Radical reforms proposed for the Motor Vehicle Standards Act may lead to cheaper cars for the masses. Changes are needed in key areas but let’s hope the legislators get the balance right, because the implications will be immense.
Varying the import standards could reverse Australia’s 90-year low in the road toll and clog courts with cases trying to discover the true identity of a stolen car, or with litigation over “lemons”.
Some changes would benefit enthusiasts while also addressing concerns over vehicle prices, particularly at the top end of the scale.
The prices of mass-market vehicles are already at 20year lows and affordability is at a 38-year high.
Summarising many of the 200 submissions made online, here is my unofficial take on the legislative review.
Removing restrictions on new and used imports will not lead to cheaper vehicles.
Privately imported cars under recalls could become a safety risk if they can’t be readily identified and fixed. Tracing owners will create a new layer of bureaucracy.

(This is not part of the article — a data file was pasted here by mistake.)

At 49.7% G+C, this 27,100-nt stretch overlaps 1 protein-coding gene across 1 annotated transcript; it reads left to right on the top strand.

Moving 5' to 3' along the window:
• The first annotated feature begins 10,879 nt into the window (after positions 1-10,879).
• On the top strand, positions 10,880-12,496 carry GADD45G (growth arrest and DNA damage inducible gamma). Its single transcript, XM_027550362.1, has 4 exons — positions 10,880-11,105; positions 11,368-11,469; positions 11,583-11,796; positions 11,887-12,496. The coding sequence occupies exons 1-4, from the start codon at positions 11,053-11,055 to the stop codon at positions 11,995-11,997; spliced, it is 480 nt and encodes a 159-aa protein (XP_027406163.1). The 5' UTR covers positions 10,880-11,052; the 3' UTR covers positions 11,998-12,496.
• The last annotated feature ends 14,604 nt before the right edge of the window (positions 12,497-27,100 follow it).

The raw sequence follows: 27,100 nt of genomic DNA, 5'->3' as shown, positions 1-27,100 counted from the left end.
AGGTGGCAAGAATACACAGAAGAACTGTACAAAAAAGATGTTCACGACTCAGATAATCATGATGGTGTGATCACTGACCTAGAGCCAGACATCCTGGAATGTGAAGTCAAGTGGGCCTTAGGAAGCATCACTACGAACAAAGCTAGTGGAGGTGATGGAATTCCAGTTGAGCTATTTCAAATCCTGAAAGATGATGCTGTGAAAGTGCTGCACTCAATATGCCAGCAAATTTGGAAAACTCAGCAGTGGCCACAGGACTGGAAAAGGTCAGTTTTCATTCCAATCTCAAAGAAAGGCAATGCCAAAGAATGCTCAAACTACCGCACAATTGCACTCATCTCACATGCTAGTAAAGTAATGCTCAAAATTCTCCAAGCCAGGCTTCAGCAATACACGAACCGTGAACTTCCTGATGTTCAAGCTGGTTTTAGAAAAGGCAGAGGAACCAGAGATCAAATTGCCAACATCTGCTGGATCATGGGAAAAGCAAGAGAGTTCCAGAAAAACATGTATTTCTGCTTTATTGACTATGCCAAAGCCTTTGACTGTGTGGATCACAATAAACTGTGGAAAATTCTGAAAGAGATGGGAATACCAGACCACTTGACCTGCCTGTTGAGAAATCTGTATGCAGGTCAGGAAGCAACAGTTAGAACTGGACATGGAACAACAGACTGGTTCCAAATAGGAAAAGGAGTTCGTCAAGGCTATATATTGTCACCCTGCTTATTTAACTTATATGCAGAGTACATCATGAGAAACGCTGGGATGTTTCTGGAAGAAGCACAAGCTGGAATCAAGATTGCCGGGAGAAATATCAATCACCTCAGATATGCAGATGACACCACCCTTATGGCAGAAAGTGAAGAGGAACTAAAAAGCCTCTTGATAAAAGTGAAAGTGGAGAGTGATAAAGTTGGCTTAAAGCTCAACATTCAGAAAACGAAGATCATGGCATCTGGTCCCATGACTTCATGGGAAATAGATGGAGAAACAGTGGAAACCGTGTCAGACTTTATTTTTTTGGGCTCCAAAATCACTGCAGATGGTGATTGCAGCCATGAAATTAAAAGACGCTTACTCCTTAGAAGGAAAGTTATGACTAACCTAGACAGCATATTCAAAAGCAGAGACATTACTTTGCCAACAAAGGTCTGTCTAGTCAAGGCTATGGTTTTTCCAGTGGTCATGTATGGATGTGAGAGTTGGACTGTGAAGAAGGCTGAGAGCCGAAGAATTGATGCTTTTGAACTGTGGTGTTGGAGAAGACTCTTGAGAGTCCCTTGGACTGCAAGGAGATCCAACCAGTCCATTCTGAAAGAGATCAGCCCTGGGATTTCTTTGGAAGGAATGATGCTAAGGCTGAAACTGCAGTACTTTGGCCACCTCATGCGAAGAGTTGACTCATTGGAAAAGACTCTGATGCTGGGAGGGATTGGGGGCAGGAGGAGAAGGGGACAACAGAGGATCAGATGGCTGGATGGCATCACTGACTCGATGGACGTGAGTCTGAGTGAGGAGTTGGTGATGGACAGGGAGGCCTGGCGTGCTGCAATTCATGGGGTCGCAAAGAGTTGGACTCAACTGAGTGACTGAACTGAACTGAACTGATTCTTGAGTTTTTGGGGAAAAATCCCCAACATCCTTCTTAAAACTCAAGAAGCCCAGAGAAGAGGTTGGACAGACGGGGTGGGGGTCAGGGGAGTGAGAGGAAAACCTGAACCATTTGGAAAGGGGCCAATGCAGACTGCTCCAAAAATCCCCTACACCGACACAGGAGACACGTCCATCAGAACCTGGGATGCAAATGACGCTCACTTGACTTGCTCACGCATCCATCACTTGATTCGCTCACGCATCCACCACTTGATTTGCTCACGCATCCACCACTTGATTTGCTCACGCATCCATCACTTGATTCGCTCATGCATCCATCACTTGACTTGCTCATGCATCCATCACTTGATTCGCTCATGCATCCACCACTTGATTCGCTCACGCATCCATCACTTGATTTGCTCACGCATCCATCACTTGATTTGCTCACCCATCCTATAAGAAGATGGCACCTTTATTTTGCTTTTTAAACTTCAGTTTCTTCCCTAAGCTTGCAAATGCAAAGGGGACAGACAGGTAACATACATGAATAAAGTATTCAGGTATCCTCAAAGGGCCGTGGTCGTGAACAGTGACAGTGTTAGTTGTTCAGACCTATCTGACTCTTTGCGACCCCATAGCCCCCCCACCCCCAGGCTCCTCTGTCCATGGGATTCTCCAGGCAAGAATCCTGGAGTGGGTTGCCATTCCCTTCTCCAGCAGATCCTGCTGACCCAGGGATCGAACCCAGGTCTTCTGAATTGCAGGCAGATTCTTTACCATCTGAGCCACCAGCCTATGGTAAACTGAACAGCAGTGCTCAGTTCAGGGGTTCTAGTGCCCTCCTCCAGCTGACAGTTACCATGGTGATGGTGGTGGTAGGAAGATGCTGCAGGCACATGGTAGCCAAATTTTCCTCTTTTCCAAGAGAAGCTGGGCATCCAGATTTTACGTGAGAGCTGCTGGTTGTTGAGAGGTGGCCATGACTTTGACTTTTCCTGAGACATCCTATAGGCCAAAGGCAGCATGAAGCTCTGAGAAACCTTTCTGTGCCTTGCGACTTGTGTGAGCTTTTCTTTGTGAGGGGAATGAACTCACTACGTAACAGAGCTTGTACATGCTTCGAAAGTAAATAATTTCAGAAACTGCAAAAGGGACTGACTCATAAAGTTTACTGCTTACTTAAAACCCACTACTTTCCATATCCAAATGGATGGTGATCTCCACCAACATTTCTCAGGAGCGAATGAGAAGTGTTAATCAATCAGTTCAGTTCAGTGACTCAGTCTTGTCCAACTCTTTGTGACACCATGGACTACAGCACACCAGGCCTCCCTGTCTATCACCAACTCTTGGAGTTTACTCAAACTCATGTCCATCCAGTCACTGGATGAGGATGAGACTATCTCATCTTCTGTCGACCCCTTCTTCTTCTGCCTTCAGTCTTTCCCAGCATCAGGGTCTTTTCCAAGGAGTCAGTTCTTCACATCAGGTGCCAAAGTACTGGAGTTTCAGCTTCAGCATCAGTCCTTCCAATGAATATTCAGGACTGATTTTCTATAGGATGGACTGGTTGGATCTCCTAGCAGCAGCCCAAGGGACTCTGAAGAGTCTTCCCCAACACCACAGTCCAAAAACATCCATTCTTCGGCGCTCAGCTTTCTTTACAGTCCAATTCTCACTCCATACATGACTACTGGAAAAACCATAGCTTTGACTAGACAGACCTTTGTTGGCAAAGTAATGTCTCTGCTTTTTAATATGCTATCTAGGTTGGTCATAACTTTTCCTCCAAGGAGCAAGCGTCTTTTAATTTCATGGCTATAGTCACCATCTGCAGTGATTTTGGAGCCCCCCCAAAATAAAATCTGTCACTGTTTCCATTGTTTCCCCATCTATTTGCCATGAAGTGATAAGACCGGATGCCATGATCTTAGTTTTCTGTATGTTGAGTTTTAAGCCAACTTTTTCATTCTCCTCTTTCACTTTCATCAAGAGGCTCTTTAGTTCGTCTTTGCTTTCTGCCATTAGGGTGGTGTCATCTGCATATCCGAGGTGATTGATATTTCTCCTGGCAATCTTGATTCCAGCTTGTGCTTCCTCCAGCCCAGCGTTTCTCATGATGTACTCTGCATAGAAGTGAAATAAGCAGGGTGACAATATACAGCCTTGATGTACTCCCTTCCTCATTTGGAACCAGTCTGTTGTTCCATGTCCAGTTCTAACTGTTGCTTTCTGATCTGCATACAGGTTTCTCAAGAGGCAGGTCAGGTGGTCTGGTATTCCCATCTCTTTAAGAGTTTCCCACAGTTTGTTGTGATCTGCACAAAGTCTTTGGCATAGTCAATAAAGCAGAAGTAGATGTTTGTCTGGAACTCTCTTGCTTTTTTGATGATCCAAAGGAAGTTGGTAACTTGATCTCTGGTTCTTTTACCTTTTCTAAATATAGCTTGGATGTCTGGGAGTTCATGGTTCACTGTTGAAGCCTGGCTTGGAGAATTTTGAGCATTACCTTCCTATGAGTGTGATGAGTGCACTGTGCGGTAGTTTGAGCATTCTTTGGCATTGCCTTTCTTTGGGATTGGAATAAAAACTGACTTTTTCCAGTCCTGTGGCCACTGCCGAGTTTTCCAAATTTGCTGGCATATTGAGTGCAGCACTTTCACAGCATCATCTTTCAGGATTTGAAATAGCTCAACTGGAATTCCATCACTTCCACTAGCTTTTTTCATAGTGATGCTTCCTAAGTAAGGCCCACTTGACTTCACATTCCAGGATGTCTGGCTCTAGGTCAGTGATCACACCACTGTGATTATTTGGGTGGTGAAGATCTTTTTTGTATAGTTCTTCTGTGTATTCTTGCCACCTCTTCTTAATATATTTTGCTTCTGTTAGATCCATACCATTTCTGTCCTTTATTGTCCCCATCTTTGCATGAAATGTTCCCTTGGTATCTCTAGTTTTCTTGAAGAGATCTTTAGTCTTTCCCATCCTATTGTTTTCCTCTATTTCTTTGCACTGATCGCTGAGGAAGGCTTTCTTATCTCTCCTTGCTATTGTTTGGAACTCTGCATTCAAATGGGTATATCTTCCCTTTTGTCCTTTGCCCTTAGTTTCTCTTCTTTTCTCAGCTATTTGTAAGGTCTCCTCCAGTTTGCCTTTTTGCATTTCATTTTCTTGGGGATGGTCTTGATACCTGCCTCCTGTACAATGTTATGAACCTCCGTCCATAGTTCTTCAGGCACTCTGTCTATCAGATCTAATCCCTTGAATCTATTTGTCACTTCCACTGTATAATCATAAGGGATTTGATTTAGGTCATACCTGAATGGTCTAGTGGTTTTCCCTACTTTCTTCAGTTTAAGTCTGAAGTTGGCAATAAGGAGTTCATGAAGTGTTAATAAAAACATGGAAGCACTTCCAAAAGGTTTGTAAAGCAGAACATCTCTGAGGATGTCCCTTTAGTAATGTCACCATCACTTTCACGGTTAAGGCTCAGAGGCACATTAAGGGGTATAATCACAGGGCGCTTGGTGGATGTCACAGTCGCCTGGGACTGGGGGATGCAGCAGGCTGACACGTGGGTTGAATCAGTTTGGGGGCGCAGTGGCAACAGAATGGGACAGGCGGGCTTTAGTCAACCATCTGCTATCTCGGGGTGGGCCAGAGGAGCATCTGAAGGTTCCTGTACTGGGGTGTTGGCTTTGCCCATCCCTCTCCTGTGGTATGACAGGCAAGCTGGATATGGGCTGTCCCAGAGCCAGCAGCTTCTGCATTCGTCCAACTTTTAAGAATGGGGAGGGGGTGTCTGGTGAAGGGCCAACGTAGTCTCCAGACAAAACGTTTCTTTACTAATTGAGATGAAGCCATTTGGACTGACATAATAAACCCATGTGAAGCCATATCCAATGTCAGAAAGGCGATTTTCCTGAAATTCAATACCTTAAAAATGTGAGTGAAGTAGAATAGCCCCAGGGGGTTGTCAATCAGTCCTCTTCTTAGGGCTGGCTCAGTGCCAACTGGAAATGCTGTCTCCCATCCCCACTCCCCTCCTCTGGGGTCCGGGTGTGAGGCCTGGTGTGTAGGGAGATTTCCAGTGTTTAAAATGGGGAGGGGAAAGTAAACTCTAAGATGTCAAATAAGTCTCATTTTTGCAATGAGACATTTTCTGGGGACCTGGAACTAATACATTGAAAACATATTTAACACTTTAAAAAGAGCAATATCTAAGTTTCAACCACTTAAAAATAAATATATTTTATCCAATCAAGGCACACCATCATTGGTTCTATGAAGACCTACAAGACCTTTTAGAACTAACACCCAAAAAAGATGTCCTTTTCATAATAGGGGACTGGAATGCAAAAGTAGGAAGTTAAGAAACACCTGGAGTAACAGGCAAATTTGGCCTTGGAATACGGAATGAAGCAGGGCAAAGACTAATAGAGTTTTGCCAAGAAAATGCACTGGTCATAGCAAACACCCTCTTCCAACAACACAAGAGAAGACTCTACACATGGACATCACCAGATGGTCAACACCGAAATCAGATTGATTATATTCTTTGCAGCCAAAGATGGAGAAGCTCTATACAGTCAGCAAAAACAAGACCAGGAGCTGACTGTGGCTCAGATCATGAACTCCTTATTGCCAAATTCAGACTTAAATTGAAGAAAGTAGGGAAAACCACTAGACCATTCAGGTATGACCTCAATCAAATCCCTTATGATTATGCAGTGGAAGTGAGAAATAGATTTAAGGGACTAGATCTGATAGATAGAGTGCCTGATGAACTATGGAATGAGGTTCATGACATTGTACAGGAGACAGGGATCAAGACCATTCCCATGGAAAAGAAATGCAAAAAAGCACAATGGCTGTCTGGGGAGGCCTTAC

Allowing private imports of new vehicles potentially could “contaminate” the local market with vehicles that appear the same but lack features or safety equipment, slashing resale values.
There should be clarity in advertising the cost of options such as metallic paint and auto transmissions, which add, say, $550 and $2500 respectively.
A second-hand import with a tampered speedo, proved to be stolen or built from parts from a written-off car, should be scrapped or returned to its country of origin at the importer’s expense (as in New Zealand).
Classic vehicles (1960s and older) excepted, specialist used imports should be restricted to cars three to five years old.